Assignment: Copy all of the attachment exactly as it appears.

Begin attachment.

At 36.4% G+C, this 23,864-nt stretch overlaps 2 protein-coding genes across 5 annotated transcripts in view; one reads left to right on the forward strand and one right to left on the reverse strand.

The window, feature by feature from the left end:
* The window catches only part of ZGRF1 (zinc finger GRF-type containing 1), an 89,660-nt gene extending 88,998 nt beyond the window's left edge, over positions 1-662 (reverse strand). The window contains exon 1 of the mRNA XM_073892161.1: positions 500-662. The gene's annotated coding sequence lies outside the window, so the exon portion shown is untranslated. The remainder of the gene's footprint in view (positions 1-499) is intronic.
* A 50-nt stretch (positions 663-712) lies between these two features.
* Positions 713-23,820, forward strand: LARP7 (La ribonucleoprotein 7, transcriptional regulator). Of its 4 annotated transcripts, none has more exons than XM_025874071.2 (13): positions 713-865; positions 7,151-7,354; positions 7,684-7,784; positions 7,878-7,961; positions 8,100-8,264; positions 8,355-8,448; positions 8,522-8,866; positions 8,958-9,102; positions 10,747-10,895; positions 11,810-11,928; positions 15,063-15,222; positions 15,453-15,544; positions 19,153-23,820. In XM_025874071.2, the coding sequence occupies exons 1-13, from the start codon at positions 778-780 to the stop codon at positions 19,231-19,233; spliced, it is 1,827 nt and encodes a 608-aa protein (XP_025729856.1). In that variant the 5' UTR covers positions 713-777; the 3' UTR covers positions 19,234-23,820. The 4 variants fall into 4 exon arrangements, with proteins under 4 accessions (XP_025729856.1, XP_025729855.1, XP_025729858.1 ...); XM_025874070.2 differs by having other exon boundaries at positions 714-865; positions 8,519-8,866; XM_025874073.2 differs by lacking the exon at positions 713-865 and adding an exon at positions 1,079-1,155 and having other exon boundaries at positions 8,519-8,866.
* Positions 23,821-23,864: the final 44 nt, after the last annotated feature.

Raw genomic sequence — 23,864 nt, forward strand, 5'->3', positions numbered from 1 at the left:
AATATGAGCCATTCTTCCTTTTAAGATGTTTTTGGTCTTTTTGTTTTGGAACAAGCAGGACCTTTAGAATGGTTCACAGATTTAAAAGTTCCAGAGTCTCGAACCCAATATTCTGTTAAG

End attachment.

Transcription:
At 36.4% G+C, this 23,864-nt stretch overlaps 2 protein-coding genes across 5 annotated transcripts in view; one reads left to right on the forward strand and one right to left on the reverse strand.

The window, feature by feature from the left end:
* The window catches only part of ZGRF1 (zinc finger GRF-type containing 1), an 89,660-nt gene extending 88,998 nt beyond the window's left edge, over positions 1-662 (reverse strand). The window contains exon 1 of the mRNA XM_073892161.1: positions 500-662. The gene's annotated coding sequence lies outside the window, so the exon portion shown is untranslated. The remainder of the gene's footprint in view (positions 1-499) is intronic.
* A 50-nt stretch (positions 663-712) lies between these two features.
* Positions 713-23,820, forward strand: LARP7 (La ribonucleoprotein 7, transcriptional regulator). Of its 4 annotated transcripts, none has more exons than XM_025874071.2 (13): positions 713-865; positions 7,151-7,354; positions 7,684-7,784; positions 7,878-7,961; positions 8,100-8,264; positions 8,355-8,448; positions 8,522-8,866; positions 8,958-9,102; positions 10,747-10,895; positions 11,810-11,928; positions 15,063-15,222; positions 15,453-15,544; positions 19,153-23,820. In XM_025874071.2, the coding sequence occupies exons 1-13, from the start codon at positions 778-780 to the stop codon at positions 19,231-19,233; spliced, it is 1,827 nt and encodes a 608-aa protein (XP_025729856.1). In that variant the 5' UTR covers positions 713-777; the 3' UTR covers positions 19,234-23,820. The 4 variants fall into 4 exon arrangements, with proteins under 4 accessions (XP_025729856.1, XP_025729855.1, XP_025729858.1 ...); XM_025874070.2 differs by having other exon boundaries at positions 714-865; positions 8,519-8,866; XM_025874073.2 differs by lacking the exon at positions 713-865 and adding an exon at positions 1,079-1,155 and having other exon boundaries at positions 8,519-8,866.
* Positions 23,821-23,864: the final 44 nt, after the last annotated feature.

Raw genomic sequence — 23,864 nt, forward strand, 5'->3', positions numbered from 1 at the left:
AATATGAGCCATTCTTCCTTTTAAGATGTTTTTGGTCTTTTTGTTTTGGAACAAGCAGGACCTTTAGAATGGTTCACAGATTTAAAAGTTCCAGAGTCTCGAACCCAATATTCTGTTAAG